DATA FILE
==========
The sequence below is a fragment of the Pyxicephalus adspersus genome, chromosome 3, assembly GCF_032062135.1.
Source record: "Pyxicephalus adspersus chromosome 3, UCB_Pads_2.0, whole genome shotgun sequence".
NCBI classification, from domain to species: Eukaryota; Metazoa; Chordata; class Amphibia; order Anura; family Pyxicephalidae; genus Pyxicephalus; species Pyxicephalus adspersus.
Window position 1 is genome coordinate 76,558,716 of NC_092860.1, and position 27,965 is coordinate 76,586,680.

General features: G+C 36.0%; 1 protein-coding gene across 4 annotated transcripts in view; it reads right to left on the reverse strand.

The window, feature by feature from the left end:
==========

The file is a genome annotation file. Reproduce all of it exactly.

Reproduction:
The sequence below is a fragment of the Pyxicephalus adspersus genome, chromosome 3, assembly GCF_032062135.1.
Source record: "Pyxicephalus adspersus chromosome 3, UCB_Pads_2.0, whole genome shotgun sequence".
NCBI classification, from domain to species: Eukaryota; Metazoa; Chordata; class Amphibia; order Anura; family Pyxicephalidae; genus Pyxicephalus; species Pyxicephalus adspersus.
Window position 1 is genome coordinate 76,558,716 of NC_092860.1, and position 27,965 is coordinate 76,586,680.

General features: G+C 36.0%; 1 protein-coding gene across 4 annotated transcripts in view; it reads right to left on the reverse strand.

The window, feature by feature from the left end: